It isn't clear how to design a system with the right feedbacks, but probably we don't have it now. Or maybe we face such gigantic changes and such humongous uncertainty that any feedback system would be overwhelmed.
What we have is a system that's supposed to guarantee investors a profit even if they don't produce as much. Guarantee investors a profit even during recessions when the economy does worse. There's a theory that your money should be due a profit when you put it to work. Why should you get a guaranteed profit above inflation when your money is not in fact being used? What kind of feedback is that?
There is a theory that the government ought to spend extra money during recessions to help the economy out, and then spend less during the good times. That way the government could help even out the extremes. Possibly we ought to try that. But is what we have now just a bad time? If it's like old recessions then after it's over we'll have a boom and make enough money to make up for the slowdown. What if it just isn't going to go back to the old way? What if conditions have changed, and we have to adapt? The government gravy train is necessary to an extent to take care of people who can't meet their basic needs, but what if it interferes with adaptation and the good times that would pay for it aren't coming?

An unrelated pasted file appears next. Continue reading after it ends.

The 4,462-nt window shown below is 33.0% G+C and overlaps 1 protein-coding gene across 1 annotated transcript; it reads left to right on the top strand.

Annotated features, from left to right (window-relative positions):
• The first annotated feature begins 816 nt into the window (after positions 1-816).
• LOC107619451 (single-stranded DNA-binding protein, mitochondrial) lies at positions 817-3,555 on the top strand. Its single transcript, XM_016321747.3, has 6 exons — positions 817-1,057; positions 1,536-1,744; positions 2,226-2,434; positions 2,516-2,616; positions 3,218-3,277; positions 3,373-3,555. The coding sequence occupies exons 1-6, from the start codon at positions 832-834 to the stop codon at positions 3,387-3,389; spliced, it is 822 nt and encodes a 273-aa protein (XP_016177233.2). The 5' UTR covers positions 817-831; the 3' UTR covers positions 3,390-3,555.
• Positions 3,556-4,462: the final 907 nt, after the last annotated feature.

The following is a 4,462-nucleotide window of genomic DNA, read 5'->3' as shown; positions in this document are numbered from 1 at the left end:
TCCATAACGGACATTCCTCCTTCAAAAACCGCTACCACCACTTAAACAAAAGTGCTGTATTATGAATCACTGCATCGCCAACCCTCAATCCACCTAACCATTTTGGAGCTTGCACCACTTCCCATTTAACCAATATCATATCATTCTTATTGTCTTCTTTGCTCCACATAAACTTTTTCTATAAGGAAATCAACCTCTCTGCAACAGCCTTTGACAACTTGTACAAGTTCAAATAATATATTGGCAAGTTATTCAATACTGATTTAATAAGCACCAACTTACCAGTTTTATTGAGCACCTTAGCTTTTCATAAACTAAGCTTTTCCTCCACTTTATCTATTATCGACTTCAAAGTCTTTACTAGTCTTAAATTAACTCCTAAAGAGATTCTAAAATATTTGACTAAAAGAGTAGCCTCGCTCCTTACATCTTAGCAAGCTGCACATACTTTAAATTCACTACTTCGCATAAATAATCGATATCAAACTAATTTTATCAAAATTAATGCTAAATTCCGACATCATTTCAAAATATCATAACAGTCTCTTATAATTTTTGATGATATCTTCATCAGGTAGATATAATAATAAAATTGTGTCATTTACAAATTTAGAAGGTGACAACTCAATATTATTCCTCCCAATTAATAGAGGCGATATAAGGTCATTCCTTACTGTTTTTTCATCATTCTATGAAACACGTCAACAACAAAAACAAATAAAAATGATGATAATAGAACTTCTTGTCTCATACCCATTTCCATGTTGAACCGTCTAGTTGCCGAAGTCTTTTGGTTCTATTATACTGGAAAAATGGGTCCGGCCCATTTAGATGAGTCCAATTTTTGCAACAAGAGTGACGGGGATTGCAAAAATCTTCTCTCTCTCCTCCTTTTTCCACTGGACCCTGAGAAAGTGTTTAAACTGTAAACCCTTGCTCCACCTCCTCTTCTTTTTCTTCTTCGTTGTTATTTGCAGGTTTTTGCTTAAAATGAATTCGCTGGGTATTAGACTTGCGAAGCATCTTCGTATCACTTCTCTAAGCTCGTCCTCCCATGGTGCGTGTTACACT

We might be heading toward third-world status. A few super-rich people, a lot of extremely poor people, and a fairly small middle class that works as hard as it can to stay middle class. Is that inevitable? Are there people working for some of the super-rich people who are trying to make it be that way? That would be good for the environment, if we lived in giant slums around the cities and not spread out in suburbia, if we mostly didn't have cars, if we stopped eating so much beef, etc. I could imagine super-rich environmentalists who would want it. Not to mention super-rich aspirants to aristocracy. How could we head in some other direction? Is there any way?
Not by doing things the way we've been doing them. The government which officially gave itself the monopoly right to create money, instead borrows its spending money at interest from fractional-reserve banks.
And you are talking as if you don't consider that a travesty.
The Law of Fives is true. I see it everywhere I look for it.